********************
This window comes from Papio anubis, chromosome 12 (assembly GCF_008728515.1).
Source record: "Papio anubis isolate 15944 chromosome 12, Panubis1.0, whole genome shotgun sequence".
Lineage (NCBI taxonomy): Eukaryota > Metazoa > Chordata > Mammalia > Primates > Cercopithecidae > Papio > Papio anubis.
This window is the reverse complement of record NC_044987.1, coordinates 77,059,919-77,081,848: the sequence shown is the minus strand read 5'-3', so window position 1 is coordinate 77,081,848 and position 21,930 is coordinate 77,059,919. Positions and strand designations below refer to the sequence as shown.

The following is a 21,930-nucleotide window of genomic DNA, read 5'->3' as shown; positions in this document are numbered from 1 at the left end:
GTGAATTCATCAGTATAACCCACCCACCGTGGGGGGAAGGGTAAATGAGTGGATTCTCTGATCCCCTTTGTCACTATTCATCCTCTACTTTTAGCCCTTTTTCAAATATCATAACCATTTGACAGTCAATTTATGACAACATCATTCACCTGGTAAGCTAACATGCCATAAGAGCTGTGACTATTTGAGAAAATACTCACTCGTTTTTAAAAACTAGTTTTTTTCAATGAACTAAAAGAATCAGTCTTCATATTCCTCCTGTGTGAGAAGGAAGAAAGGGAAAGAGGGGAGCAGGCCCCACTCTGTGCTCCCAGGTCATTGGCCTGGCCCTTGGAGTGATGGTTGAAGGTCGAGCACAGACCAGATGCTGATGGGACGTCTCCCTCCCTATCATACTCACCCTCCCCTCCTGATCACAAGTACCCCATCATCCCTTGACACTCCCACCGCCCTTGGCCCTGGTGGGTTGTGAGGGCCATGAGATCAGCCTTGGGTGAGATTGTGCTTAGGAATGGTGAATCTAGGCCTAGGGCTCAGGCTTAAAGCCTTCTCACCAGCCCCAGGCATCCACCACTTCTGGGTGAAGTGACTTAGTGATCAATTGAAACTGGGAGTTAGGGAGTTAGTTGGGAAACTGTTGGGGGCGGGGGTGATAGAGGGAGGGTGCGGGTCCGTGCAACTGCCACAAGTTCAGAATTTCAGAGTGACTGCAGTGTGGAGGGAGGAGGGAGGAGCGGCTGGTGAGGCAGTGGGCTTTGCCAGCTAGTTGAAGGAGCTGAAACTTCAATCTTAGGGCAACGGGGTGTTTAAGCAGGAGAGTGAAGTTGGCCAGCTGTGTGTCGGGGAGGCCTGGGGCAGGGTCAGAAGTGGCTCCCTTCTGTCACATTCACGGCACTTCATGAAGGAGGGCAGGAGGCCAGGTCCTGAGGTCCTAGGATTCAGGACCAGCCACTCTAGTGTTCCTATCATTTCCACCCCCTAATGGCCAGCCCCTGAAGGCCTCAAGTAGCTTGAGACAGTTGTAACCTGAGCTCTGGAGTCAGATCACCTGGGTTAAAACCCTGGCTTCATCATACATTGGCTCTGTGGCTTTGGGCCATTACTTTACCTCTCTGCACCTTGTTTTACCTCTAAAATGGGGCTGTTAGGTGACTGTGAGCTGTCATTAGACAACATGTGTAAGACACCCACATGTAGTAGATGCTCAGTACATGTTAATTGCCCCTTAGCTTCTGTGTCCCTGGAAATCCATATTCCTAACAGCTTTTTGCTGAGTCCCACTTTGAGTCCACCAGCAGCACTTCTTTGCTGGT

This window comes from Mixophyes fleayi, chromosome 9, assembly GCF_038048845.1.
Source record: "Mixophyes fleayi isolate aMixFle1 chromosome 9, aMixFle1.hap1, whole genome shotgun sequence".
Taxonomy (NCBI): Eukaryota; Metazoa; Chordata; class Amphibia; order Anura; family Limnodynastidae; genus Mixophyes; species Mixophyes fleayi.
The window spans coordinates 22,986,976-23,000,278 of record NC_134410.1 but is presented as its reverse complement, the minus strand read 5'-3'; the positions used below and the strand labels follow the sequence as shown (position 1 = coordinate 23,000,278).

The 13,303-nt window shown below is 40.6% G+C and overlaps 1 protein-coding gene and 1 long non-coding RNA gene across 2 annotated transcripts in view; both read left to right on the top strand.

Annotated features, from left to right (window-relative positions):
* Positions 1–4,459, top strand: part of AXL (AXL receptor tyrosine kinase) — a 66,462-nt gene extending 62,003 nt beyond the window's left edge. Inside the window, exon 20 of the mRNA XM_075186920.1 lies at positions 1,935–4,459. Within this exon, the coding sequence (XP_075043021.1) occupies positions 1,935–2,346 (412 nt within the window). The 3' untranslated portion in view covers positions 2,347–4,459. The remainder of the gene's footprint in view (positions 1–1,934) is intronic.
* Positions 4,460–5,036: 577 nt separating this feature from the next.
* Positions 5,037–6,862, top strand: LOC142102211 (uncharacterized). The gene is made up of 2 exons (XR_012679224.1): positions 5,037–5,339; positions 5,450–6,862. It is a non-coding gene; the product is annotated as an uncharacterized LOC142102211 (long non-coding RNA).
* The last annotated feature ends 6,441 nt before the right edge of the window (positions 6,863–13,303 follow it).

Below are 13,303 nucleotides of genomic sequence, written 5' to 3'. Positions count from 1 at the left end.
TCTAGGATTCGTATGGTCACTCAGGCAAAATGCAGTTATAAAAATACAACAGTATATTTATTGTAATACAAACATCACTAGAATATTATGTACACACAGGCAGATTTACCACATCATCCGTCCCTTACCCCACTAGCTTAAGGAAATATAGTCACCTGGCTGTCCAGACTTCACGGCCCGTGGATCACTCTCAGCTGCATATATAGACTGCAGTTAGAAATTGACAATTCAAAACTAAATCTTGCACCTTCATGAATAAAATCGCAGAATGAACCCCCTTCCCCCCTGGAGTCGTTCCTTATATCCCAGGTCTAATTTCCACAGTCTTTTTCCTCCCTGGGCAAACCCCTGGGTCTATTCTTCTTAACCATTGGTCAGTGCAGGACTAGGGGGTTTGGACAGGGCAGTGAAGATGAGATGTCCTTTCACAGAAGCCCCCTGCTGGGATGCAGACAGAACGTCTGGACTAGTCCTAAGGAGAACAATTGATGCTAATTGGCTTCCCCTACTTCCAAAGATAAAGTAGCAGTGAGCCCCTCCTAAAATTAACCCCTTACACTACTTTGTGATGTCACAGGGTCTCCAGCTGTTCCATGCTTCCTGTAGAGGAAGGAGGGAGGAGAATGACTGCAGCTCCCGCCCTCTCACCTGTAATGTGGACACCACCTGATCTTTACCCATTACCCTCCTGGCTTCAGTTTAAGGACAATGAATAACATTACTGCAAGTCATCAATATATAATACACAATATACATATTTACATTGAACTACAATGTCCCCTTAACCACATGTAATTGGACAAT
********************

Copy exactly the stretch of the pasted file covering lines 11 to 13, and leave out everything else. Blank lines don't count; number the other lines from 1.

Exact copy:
The 13,303-nt window shown below is 40.6% G+C and overlaps 1 protein-coding gene and 1 long non-coding RNA gene across 2 annotated transcripts in view; both read left to right on the top strand.

Annotated features, from left to right (window-relative positions):
* Positions 1–4,459, top strand: part of AXL (AXL receptor tyrosine kinase) — a 66,462-nt gene extending 62,003 nt beyond the window's left edge. Inside the window, exon 20 of the mRNA XM_075186920.1 lies at positions 1,935–4,459. Within this exon, the coding sequence (XP_075043021.1) occupies positions 1,935–2,346 (412 nt within the window). The 3' untranslated portion in view covers positions 2,347–4,459. The remainder of the gene's footprint in view (positions 1–1,934) is intronic.